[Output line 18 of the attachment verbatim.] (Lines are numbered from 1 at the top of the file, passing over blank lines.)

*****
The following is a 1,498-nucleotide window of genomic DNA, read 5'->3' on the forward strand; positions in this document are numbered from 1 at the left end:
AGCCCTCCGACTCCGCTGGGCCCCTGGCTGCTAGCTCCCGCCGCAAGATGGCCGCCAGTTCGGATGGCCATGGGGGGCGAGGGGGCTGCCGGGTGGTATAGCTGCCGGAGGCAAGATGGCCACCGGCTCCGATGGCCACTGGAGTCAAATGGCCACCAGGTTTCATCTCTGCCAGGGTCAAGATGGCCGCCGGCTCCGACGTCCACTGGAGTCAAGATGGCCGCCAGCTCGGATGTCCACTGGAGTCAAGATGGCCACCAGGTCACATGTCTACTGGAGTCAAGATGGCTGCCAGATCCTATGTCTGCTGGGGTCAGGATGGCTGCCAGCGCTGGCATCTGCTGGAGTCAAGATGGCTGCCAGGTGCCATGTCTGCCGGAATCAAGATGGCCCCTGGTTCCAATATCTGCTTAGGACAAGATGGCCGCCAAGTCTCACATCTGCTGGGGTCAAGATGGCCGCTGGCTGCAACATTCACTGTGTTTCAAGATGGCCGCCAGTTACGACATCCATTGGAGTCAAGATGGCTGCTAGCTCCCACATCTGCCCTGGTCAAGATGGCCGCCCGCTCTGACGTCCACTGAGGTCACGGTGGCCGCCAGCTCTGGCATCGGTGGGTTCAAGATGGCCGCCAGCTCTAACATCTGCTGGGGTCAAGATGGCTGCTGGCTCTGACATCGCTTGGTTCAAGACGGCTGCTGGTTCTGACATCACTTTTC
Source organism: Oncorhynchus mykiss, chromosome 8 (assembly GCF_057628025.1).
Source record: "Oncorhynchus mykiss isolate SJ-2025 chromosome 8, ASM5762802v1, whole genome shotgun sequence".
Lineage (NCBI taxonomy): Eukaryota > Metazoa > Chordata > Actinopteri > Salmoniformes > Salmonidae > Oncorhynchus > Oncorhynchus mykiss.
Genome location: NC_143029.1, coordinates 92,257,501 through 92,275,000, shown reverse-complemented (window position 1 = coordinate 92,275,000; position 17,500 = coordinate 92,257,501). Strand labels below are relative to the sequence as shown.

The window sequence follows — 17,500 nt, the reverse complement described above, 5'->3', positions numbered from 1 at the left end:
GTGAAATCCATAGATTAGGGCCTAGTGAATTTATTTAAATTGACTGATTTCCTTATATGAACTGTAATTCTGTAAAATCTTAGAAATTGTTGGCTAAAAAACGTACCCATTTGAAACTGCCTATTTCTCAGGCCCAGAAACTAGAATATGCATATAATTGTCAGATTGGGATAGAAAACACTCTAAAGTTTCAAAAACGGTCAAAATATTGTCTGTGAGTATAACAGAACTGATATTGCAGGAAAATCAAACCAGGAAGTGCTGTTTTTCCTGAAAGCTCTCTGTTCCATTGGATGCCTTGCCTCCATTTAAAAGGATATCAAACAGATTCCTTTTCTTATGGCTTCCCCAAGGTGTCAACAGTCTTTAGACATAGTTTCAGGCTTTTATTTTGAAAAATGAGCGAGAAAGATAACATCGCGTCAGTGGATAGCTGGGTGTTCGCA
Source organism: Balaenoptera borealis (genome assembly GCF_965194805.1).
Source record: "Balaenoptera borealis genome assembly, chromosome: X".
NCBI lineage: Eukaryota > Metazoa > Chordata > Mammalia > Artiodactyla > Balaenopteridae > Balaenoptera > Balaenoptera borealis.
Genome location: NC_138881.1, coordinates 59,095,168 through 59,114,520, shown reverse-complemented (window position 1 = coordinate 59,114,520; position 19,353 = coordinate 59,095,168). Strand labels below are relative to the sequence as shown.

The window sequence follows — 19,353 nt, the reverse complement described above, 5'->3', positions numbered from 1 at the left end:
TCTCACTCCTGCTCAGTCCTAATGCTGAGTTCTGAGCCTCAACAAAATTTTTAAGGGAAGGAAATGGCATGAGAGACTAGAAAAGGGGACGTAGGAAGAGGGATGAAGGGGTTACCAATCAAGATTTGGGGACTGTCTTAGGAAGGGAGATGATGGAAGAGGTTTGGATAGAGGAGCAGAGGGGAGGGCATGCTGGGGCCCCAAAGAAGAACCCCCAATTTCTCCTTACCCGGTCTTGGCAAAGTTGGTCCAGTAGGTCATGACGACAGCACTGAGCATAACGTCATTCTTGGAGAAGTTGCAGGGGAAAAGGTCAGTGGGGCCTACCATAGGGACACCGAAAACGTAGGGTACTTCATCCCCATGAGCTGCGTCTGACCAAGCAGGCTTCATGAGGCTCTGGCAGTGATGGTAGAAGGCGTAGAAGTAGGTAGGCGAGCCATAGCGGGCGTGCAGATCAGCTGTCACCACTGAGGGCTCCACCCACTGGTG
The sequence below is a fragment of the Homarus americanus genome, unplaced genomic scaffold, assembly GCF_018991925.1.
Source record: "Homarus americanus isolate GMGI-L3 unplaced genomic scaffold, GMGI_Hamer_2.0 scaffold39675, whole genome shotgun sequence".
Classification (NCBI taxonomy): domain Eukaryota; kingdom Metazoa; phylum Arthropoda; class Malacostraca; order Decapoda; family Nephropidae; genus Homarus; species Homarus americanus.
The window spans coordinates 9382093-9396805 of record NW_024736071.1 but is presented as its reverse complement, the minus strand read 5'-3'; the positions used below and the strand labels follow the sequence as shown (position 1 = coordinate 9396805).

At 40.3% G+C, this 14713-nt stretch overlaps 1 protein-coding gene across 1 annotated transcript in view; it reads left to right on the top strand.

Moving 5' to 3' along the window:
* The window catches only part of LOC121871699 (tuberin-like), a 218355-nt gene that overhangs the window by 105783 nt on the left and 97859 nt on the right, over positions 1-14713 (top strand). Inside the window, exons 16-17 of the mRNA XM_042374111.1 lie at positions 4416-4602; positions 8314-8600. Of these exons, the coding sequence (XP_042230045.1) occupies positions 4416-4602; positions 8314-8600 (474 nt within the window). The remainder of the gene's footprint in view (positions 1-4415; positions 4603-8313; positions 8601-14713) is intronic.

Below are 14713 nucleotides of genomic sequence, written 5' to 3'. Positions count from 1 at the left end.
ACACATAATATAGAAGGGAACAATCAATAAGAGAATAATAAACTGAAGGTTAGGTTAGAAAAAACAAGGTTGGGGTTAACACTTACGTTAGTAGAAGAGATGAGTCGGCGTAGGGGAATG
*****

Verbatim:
The window spans coordinates 9382093-9396805 of record NW_024736071.1 but is presented as its reverse complement, the minus strand read 5'-3'; the positions used below and the strand labels follow the sequence as shown (position 1 = coordinate 9396805).